According to the Journal of Ayurveda and Integrative Medicine, the tulsi plant is replete with anti-anxiety and antidepressant properties comparable to diazepam and other anxiety relievers. One study revealed that people who consumed 500 mg of holy basil extracts regularly experienced significantly reduced anxiety and stress levels. People have also reported feeling more social.
Ayurveda practitioners recommend the intake of tulsi tea in the morning. Considering it’s caffeine-free, one can drink tulsi tea daily and reap its multi-faceted benefits, including experiencing calm and overall wellbeing.
The extracts of the holy basil leaves are used on wounds and injuries to boost healing. According to Indian medicine, the tulsi is an analgesic and has antibacterial, antifungal, antiviral, and anti-inflammatory properties. Sometimes, holy basil extracts are used to heal post-surgical wounds.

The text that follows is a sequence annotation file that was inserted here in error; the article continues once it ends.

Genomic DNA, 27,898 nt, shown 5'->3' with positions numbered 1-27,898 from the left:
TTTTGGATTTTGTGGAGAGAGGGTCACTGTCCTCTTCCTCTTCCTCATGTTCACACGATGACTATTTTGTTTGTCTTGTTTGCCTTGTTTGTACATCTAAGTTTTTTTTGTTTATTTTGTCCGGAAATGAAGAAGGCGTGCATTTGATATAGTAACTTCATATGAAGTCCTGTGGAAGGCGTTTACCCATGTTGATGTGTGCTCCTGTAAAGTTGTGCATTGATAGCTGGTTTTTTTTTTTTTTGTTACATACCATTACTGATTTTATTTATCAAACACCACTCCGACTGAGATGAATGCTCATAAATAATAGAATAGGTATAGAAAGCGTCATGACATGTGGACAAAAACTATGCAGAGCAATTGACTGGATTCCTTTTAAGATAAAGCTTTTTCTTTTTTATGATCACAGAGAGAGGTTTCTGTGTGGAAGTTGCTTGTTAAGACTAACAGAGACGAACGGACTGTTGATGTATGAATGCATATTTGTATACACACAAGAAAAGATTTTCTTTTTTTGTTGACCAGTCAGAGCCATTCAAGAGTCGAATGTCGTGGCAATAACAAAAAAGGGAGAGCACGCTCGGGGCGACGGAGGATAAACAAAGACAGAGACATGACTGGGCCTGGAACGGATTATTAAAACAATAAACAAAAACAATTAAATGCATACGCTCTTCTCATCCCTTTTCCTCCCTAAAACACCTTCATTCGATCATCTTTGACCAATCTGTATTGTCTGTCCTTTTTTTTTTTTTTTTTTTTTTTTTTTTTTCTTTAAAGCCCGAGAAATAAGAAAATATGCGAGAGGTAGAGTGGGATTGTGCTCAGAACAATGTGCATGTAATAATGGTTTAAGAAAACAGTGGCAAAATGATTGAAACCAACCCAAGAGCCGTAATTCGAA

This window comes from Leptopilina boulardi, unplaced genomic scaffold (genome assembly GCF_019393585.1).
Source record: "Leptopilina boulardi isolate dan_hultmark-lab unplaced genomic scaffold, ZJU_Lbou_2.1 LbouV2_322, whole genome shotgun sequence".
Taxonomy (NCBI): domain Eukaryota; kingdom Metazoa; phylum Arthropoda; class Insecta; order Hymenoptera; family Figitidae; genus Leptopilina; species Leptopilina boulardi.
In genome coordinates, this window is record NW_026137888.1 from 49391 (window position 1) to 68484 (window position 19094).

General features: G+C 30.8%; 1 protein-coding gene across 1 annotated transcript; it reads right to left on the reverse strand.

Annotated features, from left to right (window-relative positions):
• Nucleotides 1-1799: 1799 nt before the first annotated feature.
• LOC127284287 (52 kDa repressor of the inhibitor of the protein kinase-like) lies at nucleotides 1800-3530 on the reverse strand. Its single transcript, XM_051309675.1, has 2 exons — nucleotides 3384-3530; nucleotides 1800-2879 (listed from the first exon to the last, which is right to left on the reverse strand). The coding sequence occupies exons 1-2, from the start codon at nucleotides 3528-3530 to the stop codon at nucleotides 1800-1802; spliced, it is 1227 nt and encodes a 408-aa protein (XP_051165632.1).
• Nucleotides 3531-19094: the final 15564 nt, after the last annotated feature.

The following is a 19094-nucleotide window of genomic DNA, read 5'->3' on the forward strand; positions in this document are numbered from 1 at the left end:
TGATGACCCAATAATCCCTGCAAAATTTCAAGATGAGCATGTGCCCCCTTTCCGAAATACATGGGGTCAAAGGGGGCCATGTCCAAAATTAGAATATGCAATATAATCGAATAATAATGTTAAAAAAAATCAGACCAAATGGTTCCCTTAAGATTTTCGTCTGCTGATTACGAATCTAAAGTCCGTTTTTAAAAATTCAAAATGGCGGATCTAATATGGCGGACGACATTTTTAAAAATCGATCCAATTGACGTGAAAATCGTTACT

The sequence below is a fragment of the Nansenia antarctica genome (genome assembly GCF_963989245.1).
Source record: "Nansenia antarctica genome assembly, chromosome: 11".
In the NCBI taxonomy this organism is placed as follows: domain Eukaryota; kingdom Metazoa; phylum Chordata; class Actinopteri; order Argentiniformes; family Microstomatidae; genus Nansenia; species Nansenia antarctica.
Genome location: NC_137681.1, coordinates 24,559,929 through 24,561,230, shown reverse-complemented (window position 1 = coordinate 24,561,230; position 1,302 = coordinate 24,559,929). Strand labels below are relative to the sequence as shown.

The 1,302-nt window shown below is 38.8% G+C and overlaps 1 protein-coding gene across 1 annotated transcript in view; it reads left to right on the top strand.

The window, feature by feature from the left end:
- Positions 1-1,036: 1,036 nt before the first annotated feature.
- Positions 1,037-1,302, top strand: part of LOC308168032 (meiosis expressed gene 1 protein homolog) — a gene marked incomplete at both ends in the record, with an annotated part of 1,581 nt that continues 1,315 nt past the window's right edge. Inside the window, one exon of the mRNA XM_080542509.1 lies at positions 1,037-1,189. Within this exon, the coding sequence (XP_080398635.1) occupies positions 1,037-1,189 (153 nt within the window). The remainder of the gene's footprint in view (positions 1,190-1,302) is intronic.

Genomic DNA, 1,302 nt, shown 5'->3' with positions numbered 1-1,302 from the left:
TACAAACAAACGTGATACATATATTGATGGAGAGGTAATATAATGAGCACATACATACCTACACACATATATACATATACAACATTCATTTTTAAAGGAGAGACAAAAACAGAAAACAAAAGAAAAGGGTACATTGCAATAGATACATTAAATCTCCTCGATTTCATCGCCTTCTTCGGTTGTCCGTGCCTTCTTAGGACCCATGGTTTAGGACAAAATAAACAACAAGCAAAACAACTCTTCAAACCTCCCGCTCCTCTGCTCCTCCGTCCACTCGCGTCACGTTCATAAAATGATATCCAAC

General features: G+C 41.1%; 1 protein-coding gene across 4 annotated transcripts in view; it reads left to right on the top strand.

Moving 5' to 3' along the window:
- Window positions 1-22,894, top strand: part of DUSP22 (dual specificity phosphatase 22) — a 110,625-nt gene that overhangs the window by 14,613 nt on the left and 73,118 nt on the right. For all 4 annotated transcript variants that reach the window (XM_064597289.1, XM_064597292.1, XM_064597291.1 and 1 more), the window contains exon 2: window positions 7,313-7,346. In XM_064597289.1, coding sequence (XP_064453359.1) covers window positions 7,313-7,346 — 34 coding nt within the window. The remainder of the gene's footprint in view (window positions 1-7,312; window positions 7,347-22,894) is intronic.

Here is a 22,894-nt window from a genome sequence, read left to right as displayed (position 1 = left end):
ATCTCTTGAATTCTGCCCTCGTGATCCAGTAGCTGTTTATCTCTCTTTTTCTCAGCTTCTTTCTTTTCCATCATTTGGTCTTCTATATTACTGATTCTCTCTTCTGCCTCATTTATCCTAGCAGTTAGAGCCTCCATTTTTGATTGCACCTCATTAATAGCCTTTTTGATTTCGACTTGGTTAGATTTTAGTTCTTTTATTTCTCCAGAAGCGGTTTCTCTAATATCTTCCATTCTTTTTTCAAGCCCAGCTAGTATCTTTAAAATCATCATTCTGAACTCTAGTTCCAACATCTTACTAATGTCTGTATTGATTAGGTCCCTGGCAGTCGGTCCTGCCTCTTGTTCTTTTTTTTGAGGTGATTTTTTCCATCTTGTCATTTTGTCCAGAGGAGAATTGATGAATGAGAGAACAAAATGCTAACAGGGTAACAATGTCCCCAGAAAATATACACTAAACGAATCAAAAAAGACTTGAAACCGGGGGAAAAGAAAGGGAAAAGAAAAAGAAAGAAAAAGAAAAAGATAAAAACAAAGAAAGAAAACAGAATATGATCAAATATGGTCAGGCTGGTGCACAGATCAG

Research ratifies the myriad uses of tulsi in treating wounds and infections like mouth ulcers, raised scars, keloids (fibrous tissue that forms at the site of an injury or a scar), and acne. In essence, holy basil is your all-natural first aid.
If you have diabetes, you can use all the parts of the holy basil to lower your blood sugar levels. Multiple human trials have confirmed tulsi’s uses vis-à-vis preventing the onset of diabetes and alleviating symptoms like weight gain, high LDL (bad cholesterol), hypertension, insulin resistance, and hyperinsulinemia (a condition marked by excess levels of insulin in the blood).
However, make sure you speak to the doctor before integrating holy basil with your diet. Remember that if you already are on blood sugar medications, consuming tulsi leaves or using its extracts can further reduce blood sugar levels.
READ: These are the best foods to lower blood sugar
The uses of tulsi are genuinely countless. Did you know that a cup of soothing tea made with the extracts of holy basil leaves can help you cope with stress and alleviate inflammation? Considering tulsi is an adaptogen loaded with antioxidant and anti-inflammatory properties, it’s no surprise that it can bestow these benefits.
According to certain studies, holy basil can also help lessen the severity of fibromyalgia (a chronic condition causing body pain and perpetual tiredness) and arthritis.